Junko, good for you and EETimes to surface these issues. I have to say, it is so scary to read the comments by some (I am assuming by the fact they are at the EETimes web site) knowledgeable and educated engineers on this article and your other one:
The ones I refer to are those that are in total denial that cars being developed today are hackable and/or make the arguments that that if the car is hackable, why go to the trouble, just run into it or cut the brake line....
Are none of these engineers aware or following the massive outcry about the security holes in our existing infrustructures? Have they not followed STUXNET ?
Very sad and scary! Shows how much education or quick retirement needs to be done NOW.
I've read the Savage report you mentioned with a lot of interest as it's my job to design such electronics. I designed one of the first MP3 player for car radio in Europe (OEM and aftersale). I can tell you the type of attack (MP3 buffer overvlow) mentioned in the report is just impossible in that case as the MP3 decoder was hardware. I guess it's possible to do a buffer overflow with a software MP3 decoder but I seriously doubt that it could be used to hack the car itself (maybe the car radio alone, even that would be quite time consuming for poor impact). Was there a real demo of what they could do on an unmodified car with this type of attack ?
What makes me think it's impossible to hack a car from the car radio is: The only network beetween the car radio and the rest of the car controllers is the CAN bus, often through gateways (the body network is physically independent of the engine network). CAN reliability is based on hardware message filtering, this way a controller cannot be overflown by a CAN bus. It's part of the validation process of all good designed controllers to check that it cannot crash because of a CAN bus overflow, not be cause of the fear of hacker's attack but more because of the fact that a controller could go crazy on the bus and overflow it (This kind of bug already happened if real life).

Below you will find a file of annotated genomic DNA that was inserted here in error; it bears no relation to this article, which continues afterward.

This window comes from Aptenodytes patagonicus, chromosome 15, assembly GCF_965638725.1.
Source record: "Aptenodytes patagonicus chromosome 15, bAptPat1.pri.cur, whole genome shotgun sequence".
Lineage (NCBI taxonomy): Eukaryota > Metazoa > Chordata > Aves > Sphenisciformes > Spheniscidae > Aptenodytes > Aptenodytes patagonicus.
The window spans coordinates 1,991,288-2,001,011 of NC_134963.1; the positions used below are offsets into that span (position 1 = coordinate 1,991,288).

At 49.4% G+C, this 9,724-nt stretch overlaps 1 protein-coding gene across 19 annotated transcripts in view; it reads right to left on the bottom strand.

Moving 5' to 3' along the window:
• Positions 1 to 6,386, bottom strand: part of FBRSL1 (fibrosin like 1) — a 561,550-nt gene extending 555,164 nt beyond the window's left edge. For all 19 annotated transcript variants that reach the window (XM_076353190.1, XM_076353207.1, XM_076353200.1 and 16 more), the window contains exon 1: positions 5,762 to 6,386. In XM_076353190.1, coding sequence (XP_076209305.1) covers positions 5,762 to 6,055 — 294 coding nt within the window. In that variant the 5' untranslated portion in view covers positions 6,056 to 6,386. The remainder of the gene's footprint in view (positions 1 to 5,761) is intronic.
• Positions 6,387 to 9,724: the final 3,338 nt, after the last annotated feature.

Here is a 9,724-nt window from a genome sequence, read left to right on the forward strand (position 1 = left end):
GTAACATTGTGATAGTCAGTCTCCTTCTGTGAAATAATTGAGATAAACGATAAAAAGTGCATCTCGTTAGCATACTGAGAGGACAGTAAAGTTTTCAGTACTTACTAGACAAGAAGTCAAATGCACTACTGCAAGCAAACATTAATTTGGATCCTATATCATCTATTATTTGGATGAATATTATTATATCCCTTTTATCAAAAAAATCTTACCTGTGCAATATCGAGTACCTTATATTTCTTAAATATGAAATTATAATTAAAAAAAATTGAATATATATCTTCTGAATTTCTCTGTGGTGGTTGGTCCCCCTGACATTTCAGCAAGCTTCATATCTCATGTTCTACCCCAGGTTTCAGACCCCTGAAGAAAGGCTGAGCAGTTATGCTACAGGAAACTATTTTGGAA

Today I design engine and body controllers for different car manufacturers, we do have security schemes in the bootloaders since about 10 years or more. It's mostly based on encrypted keys to allow calibration changes (it's easy to do a BO attack with a calibration change) and updated software download. There are also CRC checks and stuff like that (not talking about key(less) authentification). I know some people could go around these, mostly because of the weakest link: the garages. We need to have the possibility to update the software for the most important controllers of the car, it's a requirement of the car makers. These updates are done in the car repair stations of the brand and these will always remain the weakest link.
The solution to make the controller chip non reprogrammable (mentioned by Patrick) is not applicable in that case. For the controllers that don't need reprogrammability, we just use OTP (One Time Programmable) microcontrollers wich are cheaper thant Flash µC and physically impossible to recode.
Replay available now: A handful of emerging network technologies are competing to be the preferred wide-area connection for the Internet of Things. All claim lower costs and power use than cellular but none have wide deployment yet. Listen in as proponents of leading contenders make their case to be the metro or national IoT network of the future. Rick Merritt, EE Times Silicon Valley Bureau Chief, moderators this discussion. Join in and ask his guests questions.